Quentin Cooper’s weekly radio 4 afternoon science show is made readily accessible to me via the flexible convenience of the podcast. Material world is a 30 minute scientific magazine usually covering 2 scientific topics each week with appropriate guests.
Quentin obviously also has a keen interest in popular music as he frequently embeds a few oblique musical references into his introductions and comments which I always enjoying picking out. I also enjoy the sound of Quentin guffawing away to himself in the background after making one of his frequent humorous interjections.
The Skeptics Guide to the Universe
The Skeptics guide to the Universe is a weekly podcast hosted by Dr Steven Novella and with witty, informative and intelligent comment from: Bob Novella, Jay Novella, Evan Bernstein and Rebecca Watson. Previous episodes also featured cofounder Perry DeAngelis who sadly passed away in 2007.
Each show follows a format with a number of great regular features and science news updates and invariable some cheesy English accents from Jay, that I am actually starting to quite enjoy now. It was also nice to see Rebecca visiting us here in London back in January, and it would be great to see the other rouges here sometime, after all TAM London is coming up.
Little Atoms is produced and presented by Neil Denny and Padraig Reidy and is broadcast on Resonance FM (104.4) in the UK on Fridays between 19:00 and 19:30, or in my case downloaded via iTunes.
Neil gives a brief outline of the shows rationale at the top of each programme that I think perfectly explains what it’s all about. I couldn’t describe it any better so I’ve blatantly lifted this introduction from the little atoms web site and pasted it below. For those who listen to the show regularly it will be impossible to read the following text without hearing it in Neil’s voice.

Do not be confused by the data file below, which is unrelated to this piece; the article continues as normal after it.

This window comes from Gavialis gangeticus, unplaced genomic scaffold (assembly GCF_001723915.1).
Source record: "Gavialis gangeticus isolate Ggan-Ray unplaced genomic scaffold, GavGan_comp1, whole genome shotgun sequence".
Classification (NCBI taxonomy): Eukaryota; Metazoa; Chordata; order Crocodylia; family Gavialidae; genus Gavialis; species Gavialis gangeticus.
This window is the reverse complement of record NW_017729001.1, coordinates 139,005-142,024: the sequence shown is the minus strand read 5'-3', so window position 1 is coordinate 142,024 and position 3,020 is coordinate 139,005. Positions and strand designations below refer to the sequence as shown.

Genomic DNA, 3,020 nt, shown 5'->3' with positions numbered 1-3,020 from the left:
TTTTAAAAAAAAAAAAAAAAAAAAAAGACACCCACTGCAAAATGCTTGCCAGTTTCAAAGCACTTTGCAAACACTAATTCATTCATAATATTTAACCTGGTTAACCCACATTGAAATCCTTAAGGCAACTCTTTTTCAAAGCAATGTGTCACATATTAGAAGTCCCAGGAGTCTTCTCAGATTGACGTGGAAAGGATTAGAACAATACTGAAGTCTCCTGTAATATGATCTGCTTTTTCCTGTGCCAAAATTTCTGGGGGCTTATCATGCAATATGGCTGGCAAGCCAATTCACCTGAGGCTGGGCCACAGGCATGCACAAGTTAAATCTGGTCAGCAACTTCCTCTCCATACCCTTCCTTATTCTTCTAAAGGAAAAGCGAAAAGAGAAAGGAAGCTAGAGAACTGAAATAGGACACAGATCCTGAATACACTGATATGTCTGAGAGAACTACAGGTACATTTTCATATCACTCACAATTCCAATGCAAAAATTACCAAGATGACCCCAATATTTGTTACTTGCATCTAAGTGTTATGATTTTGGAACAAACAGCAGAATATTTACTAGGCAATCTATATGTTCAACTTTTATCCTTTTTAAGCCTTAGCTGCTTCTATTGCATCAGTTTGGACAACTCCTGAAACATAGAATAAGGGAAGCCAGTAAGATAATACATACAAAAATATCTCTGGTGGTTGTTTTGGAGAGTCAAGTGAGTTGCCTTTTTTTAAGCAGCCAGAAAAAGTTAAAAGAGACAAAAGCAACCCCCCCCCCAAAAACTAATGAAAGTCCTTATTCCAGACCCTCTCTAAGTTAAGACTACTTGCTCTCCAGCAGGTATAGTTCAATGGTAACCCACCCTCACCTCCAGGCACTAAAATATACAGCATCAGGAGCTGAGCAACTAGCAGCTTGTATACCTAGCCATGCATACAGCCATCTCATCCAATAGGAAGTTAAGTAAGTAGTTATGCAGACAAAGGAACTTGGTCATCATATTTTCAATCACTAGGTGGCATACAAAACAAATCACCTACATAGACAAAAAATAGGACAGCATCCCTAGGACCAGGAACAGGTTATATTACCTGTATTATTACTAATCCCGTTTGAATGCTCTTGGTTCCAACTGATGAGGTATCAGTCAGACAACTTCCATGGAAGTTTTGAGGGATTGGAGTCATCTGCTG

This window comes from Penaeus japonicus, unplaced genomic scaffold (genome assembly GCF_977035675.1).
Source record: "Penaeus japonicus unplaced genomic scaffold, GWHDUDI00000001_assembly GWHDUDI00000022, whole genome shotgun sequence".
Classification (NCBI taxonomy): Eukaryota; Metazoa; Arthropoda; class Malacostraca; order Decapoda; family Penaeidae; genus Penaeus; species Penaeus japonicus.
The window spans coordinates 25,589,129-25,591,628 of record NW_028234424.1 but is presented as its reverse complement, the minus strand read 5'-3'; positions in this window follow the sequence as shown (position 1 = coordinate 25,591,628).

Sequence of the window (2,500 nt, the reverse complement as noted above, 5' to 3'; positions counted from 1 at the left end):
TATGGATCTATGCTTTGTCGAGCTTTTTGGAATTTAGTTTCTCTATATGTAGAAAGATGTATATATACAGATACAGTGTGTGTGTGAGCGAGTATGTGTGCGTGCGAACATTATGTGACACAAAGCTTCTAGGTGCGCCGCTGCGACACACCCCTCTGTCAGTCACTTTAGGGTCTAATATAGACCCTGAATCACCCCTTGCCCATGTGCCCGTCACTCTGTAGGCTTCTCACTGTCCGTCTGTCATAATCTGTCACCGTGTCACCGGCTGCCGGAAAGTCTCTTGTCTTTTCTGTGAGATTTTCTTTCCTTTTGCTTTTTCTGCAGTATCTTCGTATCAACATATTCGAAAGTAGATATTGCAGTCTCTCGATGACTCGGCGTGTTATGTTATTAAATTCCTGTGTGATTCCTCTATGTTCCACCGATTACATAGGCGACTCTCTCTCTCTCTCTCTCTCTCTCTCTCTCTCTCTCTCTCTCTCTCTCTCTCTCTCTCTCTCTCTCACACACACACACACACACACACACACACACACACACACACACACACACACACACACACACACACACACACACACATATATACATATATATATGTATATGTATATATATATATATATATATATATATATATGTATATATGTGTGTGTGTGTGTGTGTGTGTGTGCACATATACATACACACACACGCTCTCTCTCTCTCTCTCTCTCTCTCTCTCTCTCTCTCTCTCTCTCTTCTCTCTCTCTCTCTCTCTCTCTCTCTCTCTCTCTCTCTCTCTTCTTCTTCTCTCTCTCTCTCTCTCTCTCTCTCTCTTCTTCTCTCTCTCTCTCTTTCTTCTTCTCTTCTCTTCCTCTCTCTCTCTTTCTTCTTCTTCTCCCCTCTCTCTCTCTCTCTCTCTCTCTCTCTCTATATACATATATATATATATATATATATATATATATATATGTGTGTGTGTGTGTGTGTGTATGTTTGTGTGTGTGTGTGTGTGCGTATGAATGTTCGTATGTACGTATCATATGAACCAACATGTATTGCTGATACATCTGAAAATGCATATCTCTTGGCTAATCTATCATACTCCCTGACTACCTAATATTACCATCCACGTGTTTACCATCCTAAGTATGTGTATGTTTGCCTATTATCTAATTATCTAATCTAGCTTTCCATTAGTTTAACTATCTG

“Little Atoms is a live talk show about ideas. Each show features a guest from the worlds of science, journalism, politics, academia, human rights or the arts in conversation. If the show has a dominant and recurring theme, then it coalesces around the ideas of the Enlightenment, by which we mean freedom of expression, free inquiry, empirical rationalism, scepticism, the scientific method, secular humanism and liberal democracy. These ideas find their antithesis in superstition, religious fundamentalism, fanaticism, medievalism, totalitarianism, censorship and conspiracy theory. Our guests bring ideas that are challenging, sometimes controversial, often polemical, but always interesting.”
Little Atoms recently celebrated its 100th show party where I was delighted to meet Neil and Paidrag along with a selection of previous guests of the show and other listeners. The past guest list is extremely impressive with major name influential scientists and journalists too numerous to list. (They are however listed on the Little Atoms Web Site).
Shows often concentrate on the recent works of the guests and Neil and Paidrag always demonstrate a good knowledge of the subject material by asking good relevant and incisive questions and inviting their guests to elaborate on particular ideas, thoughts and anecdotes.
Of course this list is just my subjective opinion and bears no relationship to the actual popularity of the shows, but let me know if I have any glaring omissions.